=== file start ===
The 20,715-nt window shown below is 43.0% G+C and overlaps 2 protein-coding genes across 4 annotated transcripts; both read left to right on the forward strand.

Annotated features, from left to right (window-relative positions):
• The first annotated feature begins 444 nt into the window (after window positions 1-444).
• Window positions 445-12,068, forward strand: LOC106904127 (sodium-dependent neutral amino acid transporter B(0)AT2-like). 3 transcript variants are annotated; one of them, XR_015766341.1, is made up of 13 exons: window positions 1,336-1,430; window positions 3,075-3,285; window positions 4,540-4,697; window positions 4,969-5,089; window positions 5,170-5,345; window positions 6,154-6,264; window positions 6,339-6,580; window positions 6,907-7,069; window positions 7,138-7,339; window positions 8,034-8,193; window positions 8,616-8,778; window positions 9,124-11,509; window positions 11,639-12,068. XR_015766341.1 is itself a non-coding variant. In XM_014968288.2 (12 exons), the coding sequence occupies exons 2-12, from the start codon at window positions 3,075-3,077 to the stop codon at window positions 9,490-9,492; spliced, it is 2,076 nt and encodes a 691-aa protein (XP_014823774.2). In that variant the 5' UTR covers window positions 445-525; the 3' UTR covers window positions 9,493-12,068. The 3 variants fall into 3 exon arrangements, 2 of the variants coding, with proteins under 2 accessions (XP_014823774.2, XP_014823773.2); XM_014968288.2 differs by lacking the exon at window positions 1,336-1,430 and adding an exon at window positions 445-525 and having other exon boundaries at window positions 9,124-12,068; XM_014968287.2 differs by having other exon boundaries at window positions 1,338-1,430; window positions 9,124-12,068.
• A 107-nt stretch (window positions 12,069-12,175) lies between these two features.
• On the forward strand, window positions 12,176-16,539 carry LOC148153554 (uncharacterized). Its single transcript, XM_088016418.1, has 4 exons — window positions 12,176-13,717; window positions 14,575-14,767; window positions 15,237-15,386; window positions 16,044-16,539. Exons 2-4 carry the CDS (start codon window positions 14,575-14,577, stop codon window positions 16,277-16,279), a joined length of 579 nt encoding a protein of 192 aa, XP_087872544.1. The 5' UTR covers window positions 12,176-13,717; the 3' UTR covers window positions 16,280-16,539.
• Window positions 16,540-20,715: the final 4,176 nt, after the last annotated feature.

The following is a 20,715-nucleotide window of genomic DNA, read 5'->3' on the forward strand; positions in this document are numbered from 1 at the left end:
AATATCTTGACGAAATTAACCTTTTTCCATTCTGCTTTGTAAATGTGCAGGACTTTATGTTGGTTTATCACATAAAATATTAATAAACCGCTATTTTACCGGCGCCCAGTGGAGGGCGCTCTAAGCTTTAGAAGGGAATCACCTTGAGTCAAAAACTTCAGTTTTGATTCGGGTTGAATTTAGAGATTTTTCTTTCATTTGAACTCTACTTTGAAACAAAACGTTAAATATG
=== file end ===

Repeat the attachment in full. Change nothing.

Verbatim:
The 20,715-nt window shown below is 43.0% G+C and overlaps 2 protein-coding genes across 4 annotated transcripts; both read left to right on the forward strand.

Annotated features, from left to right (window-relative positions):
• The first annotated feature begins 444 nt into the window (after window positions 1-444).
• Window positions 445-12,068, forward strand: LOC106904127 (sodium-dependent neutral amino acid transporter B(0)AT2-like). 3 transcript variants are annotated; one of them, XR_015766341.1, is made up of 13 exons: window positions 1,336-1,430; window positions 3,075-3,285; window positions 4,540-4,697; window positions 4,969-5,089; window positions 5,170-5,345; window positions 6,154-6,264; window positions 6,339-6,580; window positions 6,907-7,069; window positions 7,138-7,339; window positions 8,034-8,193; window positions 8,616-8,778; window positions 9,124-11,509; window positions 11,639-12,068. XR_015766341.1 is itself a non-coding variant. In XM_014968288.2 (12 exons), the coding sequence occupies exons 2-12, from the start codon at window positions 3,075-3,077 to the stop codon at window positions 9,490-9,492; spliced, it is 2,076 nt and encodes a 691-aa protein (XP_014823774.2). In that variant the 5' UTR covers window positions 445-525; the 3' UTR covers window positions 9,493-12,068. The 3 variants fall into 3 exon arrangements, 2 of the variants coding, with proteins under 2 accessions (XP_014823774.2, XP_014823773.2); XM_014968288.2 differs by lacking the exon at window positions 1,336-1,430 and adding an exon at window positions 445-525 and having other exon boundaries at window positions 9,124-12,068; XM_014968287.2 differs by having other exon boundaries at window positions 1,338-1,430; window positions 9,124-12,068.
• A 107-nt stretch (window positions 12,069-12,175) lies between these two features.
• On the forward strand, window positions 12,176-16,539 carry LOC148153554 (uncharacterized). Its single transcript, XM_088016418.1, has 4 exons — window positions 12,176-13,717; window positions 14,575-14,767; window positions 15,237-15,386; window positions 16,044-16,539. Exons 2-4 carry the CDS (start codon window positions 14,575-14,577, stop codon window positions 16,277-16,279), a joined length of 579 nt encoding a protein of 192 aa, XP_087872544.1. The 5' UTR covers window positions 12,176-13,717; the 3' UTR covers window positions 16,280-16,539.
• Window positions 16,540-20,715: the final 4,176 nt, after the last annotated feature.

The following is a 20,715-nucleotide window of genomic DNA, read 5'->3' on the forward strand; positions in this document are numbered from 1 at the left end:
AATATCTTGACGAAATTAACCTTTTTCCATTCTGCTTTGTAAATGTGCAGGACTTTATGTTGGTTTATCACATAAAATATTAATAAACCGCTATTTTACCGGCGCCCAGTGGAGGGCGCTCTAAGCTTTAGAAGGGAATCACCTTGAGTCAAAAACTTCAGTTTTGATTCGGGTTGAATTTAGAGATTTTTCTTTCATTTGAACTCTACTTTGAAACAAAACGTTAAATATG